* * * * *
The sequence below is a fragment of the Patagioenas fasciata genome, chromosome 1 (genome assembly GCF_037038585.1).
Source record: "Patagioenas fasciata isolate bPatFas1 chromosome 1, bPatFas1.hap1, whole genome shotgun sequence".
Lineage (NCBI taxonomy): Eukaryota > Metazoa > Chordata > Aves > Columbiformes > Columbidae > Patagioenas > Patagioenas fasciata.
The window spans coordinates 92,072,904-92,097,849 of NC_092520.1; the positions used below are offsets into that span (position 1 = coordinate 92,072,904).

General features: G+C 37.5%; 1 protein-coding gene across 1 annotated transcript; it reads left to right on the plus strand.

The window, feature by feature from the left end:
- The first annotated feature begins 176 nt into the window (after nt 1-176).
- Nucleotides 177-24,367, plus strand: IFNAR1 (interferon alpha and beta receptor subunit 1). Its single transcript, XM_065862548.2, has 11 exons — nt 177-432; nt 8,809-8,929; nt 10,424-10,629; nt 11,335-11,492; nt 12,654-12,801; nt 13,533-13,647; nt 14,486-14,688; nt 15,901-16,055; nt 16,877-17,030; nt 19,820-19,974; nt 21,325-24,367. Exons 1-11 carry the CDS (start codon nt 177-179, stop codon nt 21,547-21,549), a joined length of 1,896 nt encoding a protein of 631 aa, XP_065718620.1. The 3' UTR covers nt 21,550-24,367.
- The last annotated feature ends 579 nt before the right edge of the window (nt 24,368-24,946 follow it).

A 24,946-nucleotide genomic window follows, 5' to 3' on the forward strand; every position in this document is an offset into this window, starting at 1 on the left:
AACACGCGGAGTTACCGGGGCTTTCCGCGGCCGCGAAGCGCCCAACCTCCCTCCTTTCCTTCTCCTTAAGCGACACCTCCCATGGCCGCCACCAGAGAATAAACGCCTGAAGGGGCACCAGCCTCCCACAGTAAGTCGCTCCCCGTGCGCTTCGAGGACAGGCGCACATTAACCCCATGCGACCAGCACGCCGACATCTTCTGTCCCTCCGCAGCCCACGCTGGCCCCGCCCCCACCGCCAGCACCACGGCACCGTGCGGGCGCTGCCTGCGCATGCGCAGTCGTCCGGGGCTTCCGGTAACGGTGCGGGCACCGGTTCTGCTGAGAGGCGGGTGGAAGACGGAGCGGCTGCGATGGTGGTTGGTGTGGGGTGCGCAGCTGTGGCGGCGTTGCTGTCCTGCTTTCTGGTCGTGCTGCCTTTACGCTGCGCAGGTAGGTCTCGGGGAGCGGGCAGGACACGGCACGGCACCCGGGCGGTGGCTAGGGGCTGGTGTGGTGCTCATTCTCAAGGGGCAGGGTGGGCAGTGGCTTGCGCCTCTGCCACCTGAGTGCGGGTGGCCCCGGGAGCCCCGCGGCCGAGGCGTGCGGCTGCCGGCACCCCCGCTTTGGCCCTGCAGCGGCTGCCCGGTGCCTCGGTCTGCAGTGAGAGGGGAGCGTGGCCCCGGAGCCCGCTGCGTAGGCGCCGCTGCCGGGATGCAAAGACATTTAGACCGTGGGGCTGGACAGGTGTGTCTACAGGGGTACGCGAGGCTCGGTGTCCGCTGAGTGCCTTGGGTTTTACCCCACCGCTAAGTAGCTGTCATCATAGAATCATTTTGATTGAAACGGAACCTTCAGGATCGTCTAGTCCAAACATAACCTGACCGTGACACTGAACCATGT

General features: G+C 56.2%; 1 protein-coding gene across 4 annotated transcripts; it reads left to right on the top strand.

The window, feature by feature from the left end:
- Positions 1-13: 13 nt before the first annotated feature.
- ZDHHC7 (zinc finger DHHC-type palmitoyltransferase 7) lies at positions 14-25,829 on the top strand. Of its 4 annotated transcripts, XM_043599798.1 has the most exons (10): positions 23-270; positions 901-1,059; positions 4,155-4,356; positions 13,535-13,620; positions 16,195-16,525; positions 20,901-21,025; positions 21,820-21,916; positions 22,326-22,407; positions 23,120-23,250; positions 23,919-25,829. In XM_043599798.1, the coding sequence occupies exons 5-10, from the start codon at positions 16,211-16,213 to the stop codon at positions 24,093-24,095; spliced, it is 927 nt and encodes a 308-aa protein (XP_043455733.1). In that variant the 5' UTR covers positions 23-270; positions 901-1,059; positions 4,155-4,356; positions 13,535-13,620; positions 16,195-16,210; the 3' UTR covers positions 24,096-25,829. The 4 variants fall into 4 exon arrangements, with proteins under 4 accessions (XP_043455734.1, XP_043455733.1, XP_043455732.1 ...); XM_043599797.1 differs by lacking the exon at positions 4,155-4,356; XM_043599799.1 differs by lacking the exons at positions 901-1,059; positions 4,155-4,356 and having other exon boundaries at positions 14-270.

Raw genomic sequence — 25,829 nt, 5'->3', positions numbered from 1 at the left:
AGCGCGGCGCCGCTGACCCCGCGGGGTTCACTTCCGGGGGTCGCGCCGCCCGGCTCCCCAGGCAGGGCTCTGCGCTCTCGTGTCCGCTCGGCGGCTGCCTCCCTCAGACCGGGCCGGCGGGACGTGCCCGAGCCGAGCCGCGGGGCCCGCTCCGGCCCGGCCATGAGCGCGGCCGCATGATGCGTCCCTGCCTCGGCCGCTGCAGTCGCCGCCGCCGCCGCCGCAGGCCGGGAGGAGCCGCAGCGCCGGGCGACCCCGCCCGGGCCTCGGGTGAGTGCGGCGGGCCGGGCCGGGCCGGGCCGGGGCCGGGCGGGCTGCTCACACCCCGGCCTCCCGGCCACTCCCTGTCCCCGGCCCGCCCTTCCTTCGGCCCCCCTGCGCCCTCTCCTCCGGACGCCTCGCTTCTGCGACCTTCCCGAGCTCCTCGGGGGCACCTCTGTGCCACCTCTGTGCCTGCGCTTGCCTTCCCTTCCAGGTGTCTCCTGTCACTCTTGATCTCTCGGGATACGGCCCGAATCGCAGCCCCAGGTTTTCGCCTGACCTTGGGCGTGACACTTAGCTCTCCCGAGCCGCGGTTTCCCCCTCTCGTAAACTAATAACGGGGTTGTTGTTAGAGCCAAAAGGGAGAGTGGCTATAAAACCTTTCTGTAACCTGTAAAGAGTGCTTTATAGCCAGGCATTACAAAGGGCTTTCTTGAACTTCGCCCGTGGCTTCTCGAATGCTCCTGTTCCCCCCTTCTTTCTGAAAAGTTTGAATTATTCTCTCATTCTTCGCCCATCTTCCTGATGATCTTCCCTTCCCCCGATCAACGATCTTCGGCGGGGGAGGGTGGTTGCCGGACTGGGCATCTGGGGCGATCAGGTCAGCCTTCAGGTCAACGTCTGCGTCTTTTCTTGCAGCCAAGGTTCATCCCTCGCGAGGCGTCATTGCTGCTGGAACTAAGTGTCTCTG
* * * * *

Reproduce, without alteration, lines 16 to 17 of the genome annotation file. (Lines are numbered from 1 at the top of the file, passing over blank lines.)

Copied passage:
Raw genomic sequence — 25,829 nt, 5'->3', positions numbered from 1 at the left:
AGCGCGGCGCCGCTGACCCCGCGGGGTTCACTTCCGGGGGTCGCGCCGCCCGGCTCCCCAGGCAGGGCTCTGCGCTCTCGTGTCCGCTCGGCGGCTGCCTCCCTCAGACCGGGCCGGCGGGACGTGCCCGAGCCGAGCCGCGGGGCCCGCTCCGGCCCGGCCATGAGCGCGGCCGCATGATGCGTCCCTGCCTCGGCCGCTGCAGTCGCCGCCGCCGCCGCCGCAGGCCGGGAGGAGCCGCAGCGCCGGGCGACCCCGCCCGGGCCTCGGGTGAGTGCGGCGGGCCGGGCCGGGCCGGGCCGGGGCCGGGCGGGCTGCTCACACCCCGGCCTCCCGGCCACTCCCTGTCCCCGGCCCGCCCTTCCTTCGGCCCCCCTGCGCCCTCTCCTCCGGACGCCTCGCTTCTGCGACCTTCCCGAGCTCCTCGGGGGCACCTCTGTGCCACCTCTGTGCCTGCGCTTGCCTTCCCTTCCAGGTGTCTCCTGTCACTCTTGATCTCTCGGGATACGGCCCGAATCGCAGCCCCAGGTTTTCGCCTGACCTTGGGCGTGACACTTAGCTCTCCCGAGCCGCGGTTTCCCCCTCTCGTAAACTAATAACGGGGTTGTTGTTAGAGCCAAAAGGGAGAGTGGCTATAAAACCTTTCTGTAACCTGTAAAGAGTGCTTTATAGCCAGGCATTACAAAGGGCTTTCTTGAACTTCGCCCGTGGCTTCTCGAATGCTCCTGTTCCCCCCTTCTTTCTGAAAAGTTTGAATTATTCTCTCATTCTTCGCCCATCTTCCTGATGATCTTCCCTTCCCCCGATCAACGATCTTCGGCGGGGGAGGGTGGTTGCCGGACTGGGCATCTGGGGCGATCAGGTCAGCCTTCAGGTCAACGTCTGCGTCTTTTCTTGCAGCCAAGGTTCATCCCTCGCGAGGCGTCATTGCTGCTGGAACTAAGTGTCTCTG